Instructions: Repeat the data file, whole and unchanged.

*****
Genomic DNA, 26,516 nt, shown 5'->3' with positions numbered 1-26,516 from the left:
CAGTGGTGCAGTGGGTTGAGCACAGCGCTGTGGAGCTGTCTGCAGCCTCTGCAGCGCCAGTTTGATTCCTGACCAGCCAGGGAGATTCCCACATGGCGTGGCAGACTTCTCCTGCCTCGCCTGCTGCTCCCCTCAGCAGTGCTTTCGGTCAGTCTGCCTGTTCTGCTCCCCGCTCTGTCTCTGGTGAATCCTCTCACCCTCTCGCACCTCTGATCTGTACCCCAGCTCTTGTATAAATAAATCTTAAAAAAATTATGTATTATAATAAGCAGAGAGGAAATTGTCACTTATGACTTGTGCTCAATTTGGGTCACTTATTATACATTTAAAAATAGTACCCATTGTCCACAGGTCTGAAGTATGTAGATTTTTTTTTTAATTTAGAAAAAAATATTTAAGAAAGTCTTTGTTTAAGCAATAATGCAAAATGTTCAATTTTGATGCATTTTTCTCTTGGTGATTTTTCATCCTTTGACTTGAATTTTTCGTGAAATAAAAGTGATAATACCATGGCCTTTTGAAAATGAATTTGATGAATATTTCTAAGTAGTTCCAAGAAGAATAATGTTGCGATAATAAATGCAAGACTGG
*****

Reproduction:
Genomic DNA, 26,516 nt, shown 5'->3' with positions numbered 1-26,516 from the left:
CAGTGGTGCAGTGGGTTGAGCACAGCGCTGTGGAGCTGTCTGCAGCCTCTGCAGCGCCAGTTTGATTCCTGACCAGCCAGGGAGATTCCCACATGGCGTGGCAGACTTCTCCTGCCTCGCCTGCTGCTCCCCTCAGCAGTGCTTTCGGTCAGTCTGCCTGTTCTGCTCCCCGCTCTGTCTCTGGTGAATCCTCTCACCCTCTCGCACCTCTGATCTGTACCCCAGCTCTTGTATAAATAAATCTTAAAAAAATTATGTATTATAATAAGCAGAGAGGAAATTGTCACTTATGACTTGTGCTCAATTTGGGTCACTTATTATACATTTAAAAATAGTACCCATTGTCCACAGGTCTGAAGTATGTAGATTTTTTTTTTAATTTAGAAAAAAATATTTAAGAAAGTCTTTGTTTAAGCAATAATGCAAAATGTTCAATTTTGATGCATTTTTCTCTTGGTGATTTTTCATCCTTTGACTTGAATTTTTCGTGAAATAAAAGTGATAATACCATGGCCTTTTGAAAATGAATTTGATGAATATTTCTAAGTAGTTCCAAGAAGAATAATGTTGCGATAATAAATGCAAGACTGG